When Random House published Portnoy’s Complaint on Feb. 21, 1969, and The New Republic harpooned it as the ”Moby Dick of masturbation,” the novel’s 35-year-old author took it in stride.
”Right now, Portnoy’s Complaint is an event,” said Philip Roth of the raucous critical and public response to what many believed was a psychosexual autobiography. ”In two years, it will be a book.”
But it wasn’t just a book, of course. Portnoy was also a milestone in sexual explicitness — that liver! — and one of those rare moments when Serious Literature met up with serious S*E*X.
Roth himself, who had won the National Book Award nine years earlier for his first book, Goodbye, Columbus, was alternately celebrated as the next Franz Kafka and slammed as a self-hating Jew for his hilariously funny fiction about Alexander Portnoy, a sexually obsessed New York City government underling with a thing for shiksas. Vladimir Nabokov, whose 1955 Lolita proved that he knew a thing or two about sexual obsession, called Portnoy ”Dreadful. Conventional, badly written, corny,” but The New York Times included it among the year’s ”Books of Uncommon Excellence.” The novel became the No. 1 fiction best-seller of 1969. A pale movie adaptation came out in 1972.
”There was a backlash against this dirty writer, and any kind of assault on your character is a shock,” Roth now says, from his home in Connecticut, where he lives with his wife, actress Claire Bloom. ”It was (also) the beginning of a kind of comic pursuit…something was revealed to me in my own talent and I started to mine it.”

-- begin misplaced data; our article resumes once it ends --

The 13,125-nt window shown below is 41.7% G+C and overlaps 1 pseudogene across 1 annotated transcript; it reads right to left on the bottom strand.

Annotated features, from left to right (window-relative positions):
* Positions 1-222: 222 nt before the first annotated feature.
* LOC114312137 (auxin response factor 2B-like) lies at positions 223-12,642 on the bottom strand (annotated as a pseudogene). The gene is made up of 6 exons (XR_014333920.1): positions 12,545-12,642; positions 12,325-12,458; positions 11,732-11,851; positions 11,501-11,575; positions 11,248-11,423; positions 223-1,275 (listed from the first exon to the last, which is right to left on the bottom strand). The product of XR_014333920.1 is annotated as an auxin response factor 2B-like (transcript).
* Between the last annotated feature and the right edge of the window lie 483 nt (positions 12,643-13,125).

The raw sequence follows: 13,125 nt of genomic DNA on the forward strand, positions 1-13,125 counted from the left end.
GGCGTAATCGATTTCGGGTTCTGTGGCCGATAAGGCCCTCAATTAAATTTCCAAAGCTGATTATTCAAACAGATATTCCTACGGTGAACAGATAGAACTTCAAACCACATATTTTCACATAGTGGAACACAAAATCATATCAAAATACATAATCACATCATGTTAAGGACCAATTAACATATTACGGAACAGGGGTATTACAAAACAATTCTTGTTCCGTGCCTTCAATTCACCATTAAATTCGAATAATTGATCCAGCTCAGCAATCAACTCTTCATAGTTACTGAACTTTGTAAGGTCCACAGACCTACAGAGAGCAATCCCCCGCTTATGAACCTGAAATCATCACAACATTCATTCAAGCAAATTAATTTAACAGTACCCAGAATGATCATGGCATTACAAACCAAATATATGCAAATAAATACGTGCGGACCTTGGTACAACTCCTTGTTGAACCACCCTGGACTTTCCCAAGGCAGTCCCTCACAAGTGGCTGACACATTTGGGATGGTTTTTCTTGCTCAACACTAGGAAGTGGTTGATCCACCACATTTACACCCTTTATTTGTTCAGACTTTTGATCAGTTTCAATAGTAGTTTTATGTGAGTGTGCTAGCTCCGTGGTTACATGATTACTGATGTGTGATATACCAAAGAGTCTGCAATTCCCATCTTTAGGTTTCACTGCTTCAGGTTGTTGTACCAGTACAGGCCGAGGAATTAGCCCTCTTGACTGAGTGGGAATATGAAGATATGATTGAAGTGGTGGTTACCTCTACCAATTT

According to Roth’s prediction, by now Portnoy should be just another book. But while he went on to write 15 others, including The Ghost Writer and The Breast, and has been consistently successful throughout his career, Portnoy remains a seminal literary event — not least as a comic landmark in the history of Jewish neurosis.
”(Portnoy’s Complaint) is more alive in other people’s minds,” says Roth. ”As a writer, one lives a quiet, retiring life. Crowds are a bit of a surprise….Then you begin to write another book and it (all) fades away.”
Feb. 21, 1969
Moviegoers sped to see Steve McQueen in Bullitt, while Rowan & Martin’s Laugh-In socked it to the TV set. Sly and the Family Stone’s infectious ”Everyday People” was the No. 1 pop song, and Adam Smith’s The Money Game topped the nonfiction best-seller list.